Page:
A Midsummer Night's Dream | Sherman Theatre

A Midsummer Night’s Dream | Sherman Theatre

Thomas Tyrrell is enchanted by Sherman Theatre’s unique bilingual production of A Midsummer Night’s Dream.

‘Why Bottom, thou art translated!’ You have to wait until Act 2 for the gimmick of Sherman Theatre’s new production of A Midsummer Night’s Dream to emerge, but it makes a huge impact when it does. After several scenes in Shakespeare’s own English, Leah Gaffey’s Puck enters with a cheerful “Shwmae” and stamps on the stage to get the subtitles flickering hesitantly into life. Hereafter, Welsh is the exclusive language of the fairy characters like Titania and Oberon. As the play goes on, Welsh also become the language of enchantment—Bottom and the four lovers switch from English into Welsh as Puck’s tricks take effect—and finally the language of love, as the play concludes with a triple wedding. An index of the effectiveness of this take is how often I found myself believing I understood the Welsh sections perfectly, or found myself glancing up for subtitles during the English sections.

A Midsummer Night's Dream | Sherman Theatre
Sion Ifan (Oberon / Theseus), Sion Pritchard (Bottom / Egeus)

It’s a winning coup de theatre in a transformative and cheerfully post-modern production, where the freedom afforded by the Welsh has loosened many of the restraints binding more faithful interpretations. After seeing many productions that try to transpose their plots onto overly specific times and places, it’s rather a relief to find something so happily unmoored. Three-piece suits mix with torn jeans and hoodies mix with preppy fifties skirts and cardies; it’s all wholly appropriate for the characters, and adds to the fun of the show. Gender swapping Oberon and Titania is a popular move, but the freedom of the Welsh translation allows this to happen more naturally, and the motivation for the falling out between the fairy King and Queen emerges clearly. Sion Ifan looks somewhat awkward as Theseus, crammed into a comic-opera uniform, but plays Oberon with a marvellously larger-than-life aristocratic flair, bringing down the house in his interval duet with Sion Ifan’s Puck.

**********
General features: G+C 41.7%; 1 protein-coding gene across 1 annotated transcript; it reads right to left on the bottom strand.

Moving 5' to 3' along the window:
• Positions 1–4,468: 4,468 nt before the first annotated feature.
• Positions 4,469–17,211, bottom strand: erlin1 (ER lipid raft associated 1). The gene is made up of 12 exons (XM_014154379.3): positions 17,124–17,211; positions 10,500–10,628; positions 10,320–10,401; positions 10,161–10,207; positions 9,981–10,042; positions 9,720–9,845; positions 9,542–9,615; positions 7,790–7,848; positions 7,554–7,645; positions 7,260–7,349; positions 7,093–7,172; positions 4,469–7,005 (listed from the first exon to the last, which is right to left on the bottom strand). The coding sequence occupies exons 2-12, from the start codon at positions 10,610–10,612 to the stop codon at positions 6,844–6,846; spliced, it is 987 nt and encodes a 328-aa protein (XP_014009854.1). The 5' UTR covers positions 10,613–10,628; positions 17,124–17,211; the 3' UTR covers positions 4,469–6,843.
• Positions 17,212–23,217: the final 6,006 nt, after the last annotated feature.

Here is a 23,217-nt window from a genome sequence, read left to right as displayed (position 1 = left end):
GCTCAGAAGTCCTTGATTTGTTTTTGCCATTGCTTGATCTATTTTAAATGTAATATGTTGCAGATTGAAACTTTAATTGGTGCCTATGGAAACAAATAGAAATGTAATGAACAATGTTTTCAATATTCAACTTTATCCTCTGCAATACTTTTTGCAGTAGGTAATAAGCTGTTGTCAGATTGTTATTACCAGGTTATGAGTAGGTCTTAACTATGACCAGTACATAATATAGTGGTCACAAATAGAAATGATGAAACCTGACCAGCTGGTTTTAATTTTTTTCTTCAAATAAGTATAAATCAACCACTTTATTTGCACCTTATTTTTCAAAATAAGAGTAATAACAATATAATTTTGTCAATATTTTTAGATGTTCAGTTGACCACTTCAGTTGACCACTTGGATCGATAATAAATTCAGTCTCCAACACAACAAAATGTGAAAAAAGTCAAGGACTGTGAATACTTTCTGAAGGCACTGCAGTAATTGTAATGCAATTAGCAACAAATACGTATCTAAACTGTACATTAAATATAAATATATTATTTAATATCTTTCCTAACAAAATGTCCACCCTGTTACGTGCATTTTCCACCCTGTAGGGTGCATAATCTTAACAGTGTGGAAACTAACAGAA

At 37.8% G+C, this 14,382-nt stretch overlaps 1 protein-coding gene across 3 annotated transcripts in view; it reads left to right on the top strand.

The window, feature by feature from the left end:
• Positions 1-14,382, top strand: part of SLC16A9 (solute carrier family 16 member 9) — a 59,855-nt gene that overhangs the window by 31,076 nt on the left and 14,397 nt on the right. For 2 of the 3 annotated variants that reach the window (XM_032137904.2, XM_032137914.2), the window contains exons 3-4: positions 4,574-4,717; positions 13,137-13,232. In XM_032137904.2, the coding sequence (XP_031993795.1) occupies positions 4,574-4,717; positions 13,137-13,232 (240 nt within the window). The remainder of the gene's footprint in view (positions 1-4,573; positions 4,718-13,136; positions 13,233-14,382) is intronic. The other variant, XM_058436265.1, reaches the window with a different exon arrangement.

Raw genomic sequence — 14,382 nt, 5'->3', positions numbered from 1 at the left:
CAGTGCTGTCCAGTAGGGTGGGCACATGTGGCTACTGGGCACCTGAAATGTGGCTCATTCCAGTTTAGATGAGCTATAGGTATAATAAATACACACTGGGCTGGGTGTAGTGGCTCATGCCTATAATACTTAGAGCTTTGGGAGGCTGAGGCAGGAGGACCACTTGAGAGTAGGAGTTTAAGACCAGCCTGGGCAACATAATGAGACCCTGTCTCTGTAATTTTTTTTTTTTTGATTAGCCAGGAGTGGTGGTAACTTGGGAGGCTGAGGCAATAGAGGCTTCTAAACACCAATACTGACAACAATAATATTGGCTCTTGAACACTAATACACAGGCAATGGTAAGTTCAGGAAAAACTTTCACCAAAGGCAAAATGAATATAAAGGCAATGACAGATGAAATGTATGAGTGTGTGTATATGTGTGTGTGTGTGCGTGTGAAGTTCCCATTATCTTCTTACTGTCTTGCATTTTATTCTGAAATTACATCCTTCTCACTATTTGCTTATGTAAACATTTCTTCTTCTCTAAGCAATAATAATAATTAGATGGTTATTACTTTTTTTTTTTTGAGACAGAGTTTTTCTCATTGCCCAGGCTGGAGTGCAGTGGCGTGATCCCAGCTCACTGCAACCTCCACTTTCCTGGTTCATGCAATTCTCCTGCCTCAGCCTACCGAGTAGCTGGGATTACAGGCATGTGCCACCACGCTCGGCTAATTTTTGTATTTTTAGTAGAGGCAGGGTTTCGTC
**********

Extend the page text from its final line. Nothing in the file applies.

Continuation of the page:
It’s been common to add a gay theme to the plot by recasting Shakespeare’s two enchanted couples as three men and one girl; here that gender ratio is inverted, with three girls and one man in the cast. Lauren Morais’s Lysanna is particularly good as the slacker lesbian who ensnares the passion of Dena Davies Hermia, and Rebecca Wilson gets great comic mileage out of Helena even in the scenes where she’s an unspeaking presence, staring as raptly at the concluding farce as if it were David Tennant doing Hamlet. Only Tom Mumford as Demetrius doesn’t really get a chance to shine, though his switching between English and Welsh is as fluid and natural as the rest of the cast.

It’s hard to think of anything else you could wish for in this production: it’s funny, charming, modern, eye-catching, and it couldn’t be done anywhere else in the world. Highly recommended.


A Midsummer Night’s Dream plays at The Sherman Theatre until 29th October. Tickets are available here.